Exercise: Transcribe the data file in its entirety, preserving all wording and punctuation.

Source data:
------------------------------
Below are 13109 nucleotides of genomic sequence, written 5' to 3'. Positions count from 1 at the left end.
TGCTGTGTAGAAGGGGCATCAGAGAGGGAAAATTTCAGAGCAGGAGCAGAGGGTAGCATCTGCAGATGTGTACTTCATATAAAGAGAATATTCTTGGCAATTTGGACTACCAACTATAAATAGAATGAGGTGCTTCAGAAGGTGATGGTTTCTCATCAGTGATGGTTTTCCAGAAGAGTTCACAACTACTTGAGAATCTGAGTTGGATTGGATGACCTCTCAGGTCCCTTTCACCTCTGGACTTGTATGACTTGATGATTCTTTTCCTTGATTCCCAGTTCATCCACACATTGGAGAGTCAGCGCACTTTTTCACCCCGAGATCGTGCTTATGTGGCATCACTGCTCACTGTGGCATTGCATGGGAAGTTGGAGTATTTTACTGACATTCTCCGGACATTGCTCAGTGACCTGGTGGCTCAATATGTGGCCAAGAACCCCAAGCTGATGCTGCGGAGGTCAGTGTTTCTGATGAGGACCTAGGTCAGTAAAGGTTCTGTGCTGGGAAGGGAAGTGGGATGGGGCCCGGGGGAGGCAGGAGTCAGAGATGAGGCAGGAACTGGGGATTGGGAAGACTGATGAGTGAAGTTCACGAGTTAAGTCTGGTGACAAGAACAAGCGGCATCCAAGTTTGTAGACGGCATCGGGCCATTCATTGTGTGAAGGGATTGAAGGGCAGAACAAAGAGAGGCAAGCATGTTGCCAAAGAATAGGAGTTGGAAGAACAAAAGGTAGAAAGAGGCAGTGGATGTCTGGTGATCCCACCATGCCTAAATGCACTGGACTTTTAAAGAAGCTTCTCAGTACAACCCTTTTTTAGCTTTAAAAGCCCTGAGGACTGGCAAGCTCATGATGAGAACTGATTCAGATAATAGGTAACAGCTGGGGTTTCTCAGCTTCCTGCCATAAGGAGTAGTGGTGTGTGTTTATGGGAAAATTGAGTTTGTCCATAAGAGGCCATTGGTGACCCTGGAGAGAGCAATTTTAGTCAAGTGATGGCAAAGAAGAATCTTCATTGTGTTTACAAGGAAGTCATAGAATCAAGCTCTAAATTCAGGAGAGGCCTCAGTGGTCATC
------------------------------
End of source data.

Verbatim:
Below are 13109 nucleotides of genomic sequence, written 5' to 3'. Positions count from 1 at the left end.
TGCTGTGTAGAAGGGGCATCAGAGAGGGAAAATTTCAGAGCAGGAGCAGAGGGTAGCATCTGCAGATGTGTACTTCATATAAAGAGAATATTCTTGGCAATTTGGACTACCAACTATAAATAGAATGAGGTGCTTCAGAAGGTGATGGTTTCTCATCAGTGATGGTTTTCCAGAAGAGTTCACAACTACTTGAGAATCTGAGTTGGATTGGATGACCTCTCAGGTCCCTTTCACCTCTGGACTTGTATGACTTGATGATTCTTTTCCTTGATTCCCAGTTCATCCACACATTGGAGAGTCAGCGCACTTTTTCACCCCGAGATCGTGCTTATGTGGCATCACTGCTCACTGTGGCATTGCATGGGAAGTTGGAGTATTTTACTGACATTCTCCGGACATTGCTCAGTGACCTGGTGGCTCAATATGTGGCCAAGAACCCCAAGCTGATGCTGCGGAGGTCAGTGTTTCTGATGAGGACCTAGGTCAGTAAAGGTTCTGTGCTGGGAAGGGAAGTGGGATGGGGCCCGGGGGAGGCAGGAGTCAGAGATGAGGCAGGAACTGGGGATTGGGAAGACTGATGAGTGAAGTTCACGAGTTAAGTCTGGTGACAAGAACAAGCGGCATCCAAGTTTGTAGACGGCATCGGGCCATTCATTGTGTGAAGGGATTGAAGGGCAGAACAAAGAGAGGCAAGCATGTTGCCAAAGAATAGGAGTTGGAAGAACAAAAGGTAGAAAGAGGCAGTGGATGTCTGGTGATCCCACCATGCCTAAATGCACTGGACTTTTAAAGAAGCTTCTCAGTACAACCCTTTTTTAGCTTTAAAAGCCCTGAGGACTGGCAAGCTCATGATGAGAACTGATTCAGATAATAGGTAACAGCTGGGGTTTCTCAGCTTCCTGCCATAAGGAGTAGTGGTGTGTGTTTATGGGAAAATTGAGTTTGTCCATAAGAGGCCATTGGTGACCCTGGAGAGAGCAATTTTAGTCAAGTGATGGCAAAGAAGAATCTTCATTGTGTTTACAAGGAAGTCATAGAATCAAGCTCTAAATTCAGGAGAGGCCTCAGTGGTCATC